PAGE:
Late in the summer I planted hairy vetch in two of the three vegetable beds, having learned it’s a nitrogen fixer of colossal proportions. Woe was me, then, when I later found out the nitrogen fixing phase of vetch’s life doesn’t occur until spring! Since I cover the beds with leaves and pine needles every fall, I assumed that would be the end of the vetch. However, in visiting my now-dormant garden, I’ve noticed delicate vetch vines curling up amongst the dry leaves, so maybe they’re not a lost cause, after all. In the bed where no vetch is planted, I turned the considerable comfrey crop under the leaves and needles. Comfrey packs its own punch as a fertilizer; I think it’s a must-have in the permaculture garden.

Revolutionary new seed starter

I’ll leave you with a thought I have thus far not acted on. It came to meas the result of comments I received on an article in which I mentioned I’d used peat pellets for starting seeds. Because peat is a non-renewable resource, suggestions for sustainable seed-starting materials were made.

Then it came to me: comfrey is so easy to grow, and so full of nutrients – why not?

Though comfrey is pretty fibrous, it could be cut or torn up into smaller pieces. Would it be possible to run it through a food processor, so it was wet and pliable? If the food processor didn’t get tangled up with fibers, the green mess that resulted could then be packed into toilet paper rolls and allowed to dry. Probably not a whole toilet paper roll; maybe one cut up into thirds? The idea is that the resulting comfrey pellet would make a great little seed starter. Or not. The idea undoubtedly needs refining, but there it is.

Enjoy the time off, gardeners. And dream big!

– Vicki Lipski, Transition Voice

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Comments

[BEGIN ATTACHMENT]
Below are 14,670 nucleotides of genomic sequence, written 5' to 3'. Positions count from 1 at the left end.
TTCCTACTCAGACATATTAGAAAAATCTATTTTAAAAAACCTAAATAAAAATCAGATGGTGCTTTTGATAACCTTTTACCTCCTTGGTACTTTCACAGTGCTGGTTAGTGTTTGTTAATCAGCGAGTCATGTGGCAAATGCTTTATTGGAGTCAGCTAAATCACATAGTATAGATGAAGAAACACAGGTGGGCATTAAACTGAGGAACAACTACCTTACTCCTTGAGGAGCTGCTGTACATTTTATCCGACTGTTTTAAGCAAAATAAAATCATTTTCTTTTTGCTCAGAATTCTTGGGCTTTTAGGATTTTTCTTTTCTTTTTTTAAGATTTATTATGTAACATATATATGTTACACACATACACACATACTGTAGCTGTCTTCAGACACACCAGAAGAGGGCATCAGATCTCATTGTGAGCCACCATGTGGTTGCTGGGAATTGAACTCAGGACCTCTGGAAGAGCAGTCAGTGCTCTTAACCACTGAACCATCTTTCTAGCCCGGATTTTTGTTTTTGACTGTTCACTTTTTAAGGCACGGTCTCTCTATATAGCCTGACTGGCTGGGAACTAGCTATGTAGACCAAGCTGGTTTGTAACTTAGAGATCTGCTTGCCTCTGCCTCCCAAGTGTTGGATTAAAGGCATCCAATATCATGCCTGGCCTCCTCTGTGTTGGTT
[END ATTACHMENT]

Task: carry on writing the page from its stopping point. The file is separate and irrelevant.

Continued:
1. Andy says

    You could use the comfrey to make comfrey tea. Here’s a website I’ve just found that explains it pretty well, with some other ideas for how to use it. I just leave to chopped up bits in a container with water for a few weeks, with a cover over it because it can be toxic and I don’t want to poison wildlife or parents’ dogs when they visit. Plus it’s done at the far end of the garden – the smell isn’t too good. It makes the clippings go further than chop and drop does with very little extra work.

  2. Tiago Simões says

    About the elderberry bush, maybe you pampered it too much! Remember elderberries are not extremely domesticated like apples, and their response to fertilization might be just that: too much growth, too much water, diluted flavor.
    Next year you can try the very useful strategy of Conscious Neglect.
    And about seedling medium, try sieved compost mixed with sand – but use good, hot, fast compost.
    There’s a nice article about “naturalized nursery practice” on Permaculture News right now, you might benefit from it.
    Good to hear you’re corageously fighting the Leafblower Cult!
    Good luck for next year’s gardening!

  3. says

    Hi Tiago –
    I love your very professional term for “leave well enough alone!” I tried that last year, with the same results. I’ve enjoyed wild elderberries in North Carolina (yum!), and thought I could do the same in Ohio. There is just no underestimating the poverty of the soil here … I shall look up the article you recommended right away. Thanks for reading!
    Best, Vicki